Bucher was also impressed by the way the CKHS medical staff functioned. “They do everything collaboratively with administration, but basically govern themselves,” she notes. “I wanted to pursue some level of that for nursing because I thought it would be a real positive for the nurses.”
Bucher met with the nurse executives from each CKHS hospital to discuss the idea of pursuing Magnet designation. They, in turn, introduced the idea to their respective practice councils and provided education about it. At Crozer, Bucher also spoke with Frank Glatts, RN, chief shop steward for the nurses’ union.
“Frank became very interested in Magnet, researched it and wrote an article about what’s in it for the nurses, which appeared in the union newsletter,” she relates. “His article really helped the nurses understand that this is a positive change that will bring them real advantages.”
Early in 2006, nurse leaders from all CKHS hospitals attended a Magnet conference conducted by Lancaster General Hospital, whose nursing staff had already achieved Magnet Recognition. “We learned how they had developed their unit councils and turned specific functions over to their staff very successfully,” recalls LaRocco. “The success of Lancaster’s unit councils motivated us, and served as a real impetus to move forward with our Magnet efforts. It didn’t happen overnight and it didn’t happen in all units right away, but unit councils began to form at DCMH.”
“The Magnet conference presented by Lancaster General was a real fire starter for the whole system,” adds Politarhos. “Even though we had already embraced the concept of shared governance, this was a great motivator to keep pushing forward.”
After the conference, each hospital started a quality council and education council as well as unit councils. All councils began transferring leadership to staff nurses. “We provided them with courses on meeting development, project management, professional writing – all the things they would need to lead a group of people to reach a common goal,” relates Bucher. Each of the practice councils then elected a leader from their ranks to serve as chair, and the nurse manager stepped into the background as a facilitator.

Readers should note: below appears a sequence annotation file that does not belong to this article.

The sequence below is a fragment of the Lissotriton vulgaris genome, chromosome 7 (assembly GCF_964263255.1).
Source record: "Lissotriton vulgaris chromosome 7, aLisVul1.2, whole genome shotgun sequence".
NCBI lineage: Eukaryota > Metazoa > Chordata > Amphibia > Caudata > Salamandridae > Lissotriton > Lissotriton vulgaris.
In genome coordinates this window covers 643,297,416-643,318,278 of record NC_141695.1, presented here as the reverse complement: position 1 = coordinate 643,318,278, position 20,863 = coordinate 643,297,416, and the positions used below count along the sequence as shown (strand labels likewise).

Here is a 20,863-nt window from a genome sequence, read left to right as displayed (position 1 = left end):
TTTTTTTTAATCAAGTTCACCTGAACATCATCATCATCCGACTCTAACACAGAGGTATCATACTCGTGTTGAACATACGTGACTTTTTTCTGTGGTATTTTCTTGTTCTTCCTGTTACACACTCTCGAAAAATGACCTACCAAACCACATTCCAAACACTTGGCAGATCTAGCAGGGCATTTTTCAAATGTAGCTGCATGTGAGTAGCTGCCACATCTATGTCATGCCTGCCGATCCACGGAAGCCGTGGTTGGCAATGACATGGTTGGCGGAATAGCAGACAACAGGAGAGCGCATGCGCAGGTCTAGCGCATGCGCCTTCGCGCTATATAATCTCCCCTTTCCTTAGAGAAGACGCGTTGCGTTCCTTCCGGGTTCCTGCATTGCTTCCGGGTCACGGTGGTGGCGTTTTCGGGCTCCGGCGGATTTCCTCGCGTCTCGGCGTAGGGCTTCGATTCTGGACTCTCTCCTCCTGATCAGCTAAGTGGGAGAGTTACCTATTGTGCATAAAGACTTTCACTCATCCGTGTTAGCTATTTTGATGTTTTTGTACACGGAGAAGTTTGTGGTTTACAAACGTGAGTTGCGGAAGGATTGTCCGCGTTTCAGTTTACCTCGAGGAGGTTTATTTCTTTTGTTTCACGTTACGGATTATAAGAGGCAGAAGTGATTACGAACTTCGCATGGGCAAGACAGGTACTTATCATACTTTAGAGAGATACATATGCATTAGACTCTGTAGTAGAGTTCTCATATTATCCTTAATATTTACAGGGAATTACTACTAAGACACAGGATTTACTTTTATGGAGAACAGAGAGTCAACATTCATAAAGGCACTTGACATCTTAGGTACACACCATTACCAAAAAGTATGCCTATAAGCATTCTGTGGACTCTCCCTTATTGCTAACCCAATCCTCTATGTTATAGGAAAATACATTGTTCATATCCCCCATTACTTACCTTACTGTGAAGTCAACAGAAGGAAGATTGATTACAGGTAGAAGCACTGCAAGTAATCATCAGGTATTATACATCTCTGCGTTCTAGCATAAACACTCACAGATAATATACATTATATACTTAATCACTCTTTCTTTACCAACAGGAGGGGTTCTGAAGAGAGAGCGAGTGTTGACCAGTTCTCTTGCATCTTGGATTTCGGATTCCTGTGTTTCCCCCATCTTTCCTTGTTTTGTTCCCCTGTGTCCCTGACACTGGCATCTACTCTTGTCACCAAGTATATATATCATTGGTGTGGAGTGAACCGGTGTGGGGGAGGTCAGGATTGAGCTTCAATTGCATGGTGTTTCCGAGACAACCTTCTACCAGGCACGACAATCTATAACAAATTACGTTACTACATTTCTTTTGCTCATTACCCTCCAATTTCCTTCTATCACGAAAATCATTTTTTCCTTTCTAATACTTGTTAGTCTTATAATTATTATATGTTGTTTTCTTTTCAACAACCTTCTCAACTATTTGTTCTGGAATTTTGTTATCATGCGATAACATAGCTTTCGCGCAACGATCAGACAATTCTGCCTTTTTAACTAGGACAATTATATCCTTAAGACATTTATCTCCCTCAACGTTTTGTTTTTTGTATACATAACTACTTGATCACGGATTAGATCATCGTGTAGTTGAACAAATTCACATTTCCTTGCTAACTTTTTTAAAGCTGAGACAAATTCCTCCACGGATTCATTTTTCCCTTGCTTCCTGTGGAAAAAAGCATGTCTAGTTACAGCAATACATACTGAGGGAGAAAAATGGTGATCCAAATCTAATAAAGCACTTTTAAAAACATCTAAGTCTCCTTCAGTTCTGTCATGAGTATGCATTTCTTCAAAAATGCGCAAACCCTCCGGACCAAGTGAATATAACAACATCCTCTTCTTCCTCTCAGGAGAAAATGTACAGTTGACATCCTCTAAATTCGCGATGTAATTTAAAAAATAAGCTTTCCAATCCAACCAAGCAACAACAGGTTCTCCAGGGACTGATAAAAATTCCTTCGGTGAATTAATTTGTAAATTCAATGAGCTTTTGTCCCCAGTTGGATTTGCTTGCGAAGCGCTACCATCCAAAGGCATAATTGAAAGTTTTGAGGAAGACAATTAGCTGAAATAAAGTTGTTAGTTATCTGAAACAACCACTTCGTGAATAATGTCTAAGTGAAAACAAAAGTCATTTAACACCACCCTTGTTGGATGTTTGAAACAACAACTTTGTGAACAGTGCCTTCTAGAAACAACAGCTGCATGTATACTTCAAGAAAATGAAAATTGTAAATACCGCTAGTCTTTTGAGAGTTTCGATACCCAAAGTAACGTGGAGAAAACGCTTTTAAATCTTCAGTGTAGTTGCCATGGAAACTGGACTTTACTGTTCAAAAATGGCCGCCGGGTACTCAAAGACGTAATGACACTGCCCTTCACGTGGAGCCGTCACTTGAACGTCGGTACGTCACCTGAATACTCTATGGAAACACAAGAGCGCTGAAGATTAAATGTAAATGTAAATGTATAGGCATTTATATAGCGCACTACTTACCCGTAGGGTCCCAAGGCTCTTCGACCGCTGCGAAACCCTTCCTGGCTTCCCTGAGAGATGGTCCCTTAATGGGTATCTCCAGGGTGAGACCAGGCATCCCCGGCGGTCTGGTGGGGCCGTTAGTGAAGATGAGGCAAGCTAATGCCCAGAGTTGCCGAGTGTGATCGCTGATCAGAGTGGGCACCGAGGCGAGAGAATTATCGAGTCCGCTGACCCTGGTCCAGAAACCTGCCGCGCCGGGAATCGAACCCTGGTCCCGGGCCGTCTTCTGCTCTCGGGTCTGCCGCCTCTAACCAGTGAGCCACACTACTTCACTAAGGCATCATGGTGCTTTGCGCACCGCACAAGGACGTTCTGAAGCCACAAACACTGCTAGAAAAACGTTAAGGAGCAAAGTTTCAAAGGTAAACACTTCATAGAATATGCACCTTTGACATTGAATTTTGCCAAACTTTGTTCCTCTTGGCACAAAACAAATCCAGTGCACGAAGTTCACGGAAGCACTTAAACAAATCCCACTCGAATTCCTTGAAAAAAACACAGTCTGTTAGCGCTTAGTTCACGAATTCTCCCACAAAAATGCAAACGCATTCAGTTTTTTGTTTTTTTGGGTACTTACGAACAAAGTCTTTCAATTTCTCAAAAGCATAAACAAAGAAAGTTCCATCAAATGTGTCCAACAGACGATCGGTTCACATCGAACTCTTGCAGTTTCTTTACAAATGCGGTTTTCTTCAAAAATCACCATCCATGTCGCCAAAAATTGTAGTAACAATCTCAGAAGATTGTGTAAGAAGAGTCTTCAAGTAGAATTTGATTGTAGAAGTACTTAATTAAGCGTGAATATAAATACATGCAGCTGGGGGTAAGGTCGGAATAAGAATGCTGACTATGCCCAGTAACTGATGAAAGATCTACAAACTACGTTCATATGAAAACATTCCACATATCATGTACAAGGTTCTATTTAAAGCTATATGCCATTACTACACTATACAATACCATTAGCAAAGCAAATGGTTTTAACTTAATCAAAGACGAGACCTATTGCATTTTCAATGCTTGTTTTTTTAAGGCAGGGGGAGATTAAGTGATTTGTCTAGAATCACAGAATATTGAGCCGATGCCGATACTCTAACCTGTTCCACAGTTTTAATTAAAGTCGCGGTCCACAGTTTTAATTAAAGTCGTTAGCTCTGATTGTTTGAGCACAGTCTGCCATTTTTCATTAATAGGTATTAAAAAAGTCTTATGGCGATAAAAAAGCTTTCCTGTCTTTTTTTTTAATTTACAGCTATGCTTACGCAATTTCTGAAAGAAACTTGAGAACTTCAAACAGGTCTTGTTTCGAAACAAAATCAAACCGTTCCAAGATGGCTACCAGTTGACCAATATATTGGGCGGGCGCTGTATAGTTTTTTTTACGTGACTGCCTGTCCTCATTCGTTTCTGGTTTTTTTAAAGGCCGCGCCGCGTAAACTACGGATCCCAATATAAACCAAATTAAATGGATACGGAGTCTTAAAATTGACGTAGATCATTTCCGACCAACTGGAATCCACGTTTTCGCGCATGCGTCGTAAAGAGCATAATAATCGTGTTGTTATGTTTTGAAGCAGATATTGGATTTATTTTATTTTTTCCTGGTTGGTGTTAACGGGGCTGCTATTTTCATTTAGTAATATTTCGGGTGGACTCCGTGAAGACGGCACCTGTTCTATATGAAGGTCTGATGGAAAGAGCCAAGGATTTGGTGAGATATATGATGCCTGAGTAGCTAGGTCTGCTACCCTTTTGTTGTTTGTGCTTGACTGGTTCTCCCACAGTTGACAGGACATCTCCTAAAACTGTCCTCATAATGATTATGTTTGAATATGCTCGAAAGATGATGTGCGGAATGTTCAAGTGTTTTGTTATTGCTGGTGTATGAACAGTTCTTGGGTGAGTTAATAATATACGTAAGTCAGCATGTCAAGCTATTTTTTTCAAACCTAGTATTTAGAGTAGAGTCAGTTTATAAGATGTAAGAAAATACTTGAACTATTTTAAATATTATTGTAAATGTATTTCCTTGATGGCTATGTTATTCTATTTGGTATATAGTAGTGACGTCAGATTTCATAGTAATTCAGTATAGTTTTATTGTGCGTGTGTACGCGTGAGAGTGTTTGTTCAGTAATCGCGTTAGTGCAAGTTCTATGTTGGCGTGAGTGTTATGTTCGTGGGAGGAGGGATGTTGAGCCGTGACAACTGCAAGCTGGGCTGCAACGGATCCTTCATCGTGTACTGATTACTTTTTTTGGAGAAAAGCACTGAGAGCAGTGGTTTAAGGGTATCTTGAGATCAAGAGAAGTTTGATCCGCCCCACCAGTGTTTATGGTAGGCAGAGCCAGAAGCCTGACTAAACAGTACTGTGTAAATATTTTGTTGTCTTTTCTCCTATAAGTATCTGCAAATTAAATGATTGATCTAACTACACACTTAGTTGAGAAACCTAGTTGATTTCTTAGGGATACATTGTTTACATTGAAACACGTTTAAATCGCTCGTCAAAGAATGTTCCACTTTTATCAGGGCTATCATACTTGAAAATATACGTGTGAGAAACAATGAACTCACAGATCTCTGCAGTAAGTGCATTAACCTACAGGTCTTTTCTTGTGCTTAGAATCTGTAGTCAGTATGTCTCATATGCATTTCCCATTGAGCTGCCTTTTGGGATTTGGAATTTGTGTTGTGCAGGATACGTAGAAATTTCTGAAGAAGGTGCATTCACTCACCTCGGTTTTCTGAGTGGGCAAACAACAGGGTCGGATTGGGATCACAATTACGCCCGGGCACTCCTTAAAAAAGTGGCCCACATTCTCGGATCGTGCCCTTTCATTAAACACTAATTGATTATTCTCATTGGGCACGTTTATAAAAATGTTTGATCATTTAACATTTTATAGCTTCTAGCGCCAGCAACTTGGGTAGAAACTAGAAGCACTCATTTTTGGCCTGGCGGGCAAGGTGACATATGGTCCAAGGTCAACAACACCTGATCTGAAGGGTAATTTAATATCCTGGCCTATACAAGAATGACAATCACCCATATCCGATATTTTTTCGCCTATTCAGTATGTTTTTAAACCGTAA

Springfield Hospital found it beneficial to partner with Crozer’s Practice, Quality and Education councils, but started their own unit councils to address the unique nursing management issues they face as a smaller hospital with a different structure. In addition, Springfield nurses joined their CKHS colleagues in participating at Magnet conferences held in 2007 and 2008.
Crozer-Keystone nurse leaders also developed a system-wide nursing research committee. “This enabled us to begin self educating about research, decide what studies to conduct and mentor people to do the work,” says Bucher. Support was provided by several professors at Widener University, including Janice Reilly, RN. Betty Mariani, RN, PhD, and John Harper, RN, MSN, also helped move the research committee forward. Michelle Ciafre, RN, a Crozer staff nurse with a clinical research background, became co-chair of the committee which now has subcommittees in each hospital.
At the same time, CKHS began a gap analysis related to the 14 Forces of Magnetism which will be completed by the end of this fiscal year.
In 2007, Executive Councils were created composed of key nursing leaders and staff nurses who were serving as chairs of each council. The CKHS Center for Nursing Excellence was opened and Zanet Lester, RN, BSN, MSHA, was appointed coordinator.
Pursuing Magnet Recognition®
In January of 2008 a Nursing Leadership Retreat was held with system wide nursing leadership, including all nursing council chairs in attendance. The nursing councils have written or reviewed their bylaws, reviewed policies and standards of care and engaged in many new initiatives. The Nurse Practice Council chairs from across the system are working with CKHS senior nursing leadership to develop one standardized Nursing Practice Manual to be used by all system hospitals, an initiative that will enhance patient safety. The system-wide RN practice survey has been conducted, and the process of assembling Magnet documents has begun with the expectation of submitting the final application in 2010.
“Pursing Magnet Recognition as a system will enhance nursing at all Crozer-Keystone hospitals as we share our resources and best practices,” says Bucher. “We all benefit by supporting each other as we pursue this vital goal together.”